Trump has claimed his protectionist agenda will help Americans, while ignoring that much of the current economy and businesses is reliant on free trade and globalization.
In the beginning, Trump cited the main reasons for introducing tariffs were a) the trade deficit, b) national security, and c) protecting intellectual property. Almost a year into the trade war with China and we haven't seen even one of these goals achieved.
The first aim - reducing the trade deficit - is currently failing. America's trade deficit with China has actually peaked at $34.1 billion during the month of September. That's 13% more compared to the same time last year.
Not that the trade deficit was the best measuring tool in the first place. Economists across the board agree that it's not 'losing' to have a trade deficit, as there are too many impacting factors at play.
Trump's deficit numbers also don't show the full picture. They mainly focus on consumer goods and don't take into account trade and service exports such as travel, hospitality, and education - the US actually has a services and trade surplus with China.
Of course, Trump has actually managed to damage the services industries already, regardless of the current trade war. Dubbed the 'Trump Slump', the US's decline in tourism has been attributed to the president's hatefulspeech, tighter visa controls and harsh anti-immigrant rhetoric.
The number of international visitors fell by 4%in the first seven months of 2017, and this contradicts a rise in tourism felt by the rest of the world.
It's hardly surprising - who wants to holiday somewhere where they clearly aren't welcome?
It hasn't happened yet, but targeting the services industries - where Chinese consumers spend approximately $60 billion per year - could be on the Chinese government's radar if more tariffs are put in place.
It's not like they haven't done it before. According to the Washington Post:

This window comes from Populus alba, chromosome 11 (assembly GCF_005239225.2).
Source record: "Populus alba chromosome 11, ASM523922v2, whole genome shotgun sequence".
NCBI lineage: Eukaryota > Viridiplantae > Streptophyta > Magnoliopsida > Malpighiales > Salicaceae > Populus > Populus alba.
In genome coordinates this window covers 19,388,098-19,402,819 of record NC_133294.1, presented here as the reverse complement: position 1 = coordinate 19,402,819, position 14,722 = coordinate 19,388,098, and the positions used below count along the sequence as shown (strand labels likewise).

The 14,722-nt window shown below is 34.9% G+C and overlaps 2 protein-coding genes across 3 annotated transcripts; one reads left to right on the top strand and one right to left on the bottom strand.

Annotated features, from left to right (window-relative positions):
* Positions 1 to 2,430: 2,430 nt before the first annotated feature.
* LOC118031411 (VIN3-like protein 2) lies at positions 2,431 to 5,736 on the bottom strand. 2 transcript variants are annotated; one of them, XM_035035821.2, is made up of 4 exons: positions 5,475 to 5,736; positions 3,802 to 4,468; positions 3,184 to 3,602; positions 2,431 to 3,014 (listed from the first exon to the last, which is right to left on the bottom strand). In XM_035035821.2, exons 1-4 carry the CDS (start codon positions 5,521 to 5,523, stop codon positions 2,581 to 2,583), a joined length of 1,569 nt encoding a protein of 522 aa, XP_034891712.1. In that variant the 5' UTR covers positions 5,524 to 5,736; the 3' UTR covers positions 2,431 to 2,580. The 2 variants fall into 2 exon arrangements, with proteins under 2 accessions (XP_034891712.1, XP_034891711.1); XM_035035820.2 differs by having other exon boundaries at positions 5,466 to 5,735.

During a diplomatic dispute with South Korea last year, the Chinese government banned the sale of package tours to Seoul and Jeju Island. The boycott cost South Korean businesses nearly $7 billion in just a few months, as Chinese tourists obeyed their government's orders to head elsewhere.
So that's strike one. The trade deficit was a flawed goal to begin with, and there's still so much for America to lose if they antagonise the Chinese further.
That brings us to national security. While national security is important, and the lives of Americans need protecting - how do we measure if the trade war is helping with national security?
Look, it's a tough one to grade. Maybe the trade war helps, maybe it doesn't. However, I'd probably point the finger at the statistic that more Americans have been killed in 'firearm-related incidents' domestically in the past 50 years, than in the entire history of US wars.
Statistically speaking, If we're worried about the lives of the people here (although I'd say it's debatable that the president cares about anyone other than himself), then I'd say Trump's focusing his energy on the wrong 'enemy'. For security and safety, I'd be asking: can someone please implement some gun control around here?
So, that leaves us with the last issue: intellectual property and fairer trade practices. Probably the only goal on Trump's list that actually makes some kind of sense.
To quickly summarise what's involved - innovation and technology gives American products a certain 'edge' in the market. However, when businesses want to expand and sell in China, they are required by China's foreign-ownership-restriction laws to form joint ventures with domestic Chinese companies.
These joint ventures often also require the technology transfer, which exposes the technology, patents or ideas to theft. So, for American companies, expanding to China can be a risk.
Unfortunately, so far, the trade war hasn't actually achieved any active reform in China's policies in regard to IP.
Considering that other nations in the WTO such as Japan, the EU and Canada shared similar concerns about China, then it might have been a slightly better strategy to co-operate with these nations and addressing the concerns through the channels available.
It might be a slow process to do things diplomatically, but hey, it's not like the trade-war alternative isn't dragging out with little to no progress other than increased prices for consumers.
So, I'd probably call that a strike three. Cool motive, no results.
As much as I wish that this was a game of baseball - three strikes and Trump is out - unfortunately, it's international politics and Trump is batting for at least the next 2 years. Sad, I know.
The only hope now for IP reform is that Trump and Chinese president Xi can actually come to an amicable agreement at the upcoming G20 summit. They're rumoured to meet up to discuss the trade tensions, but I doubt Trump will 'back down' on any of his bull-headed demands. He hasn't shown flexibility, diplomacy or listened to reason on any other issues during his presidency, so why start now?
Further sources: demachines.com/info/tradewars/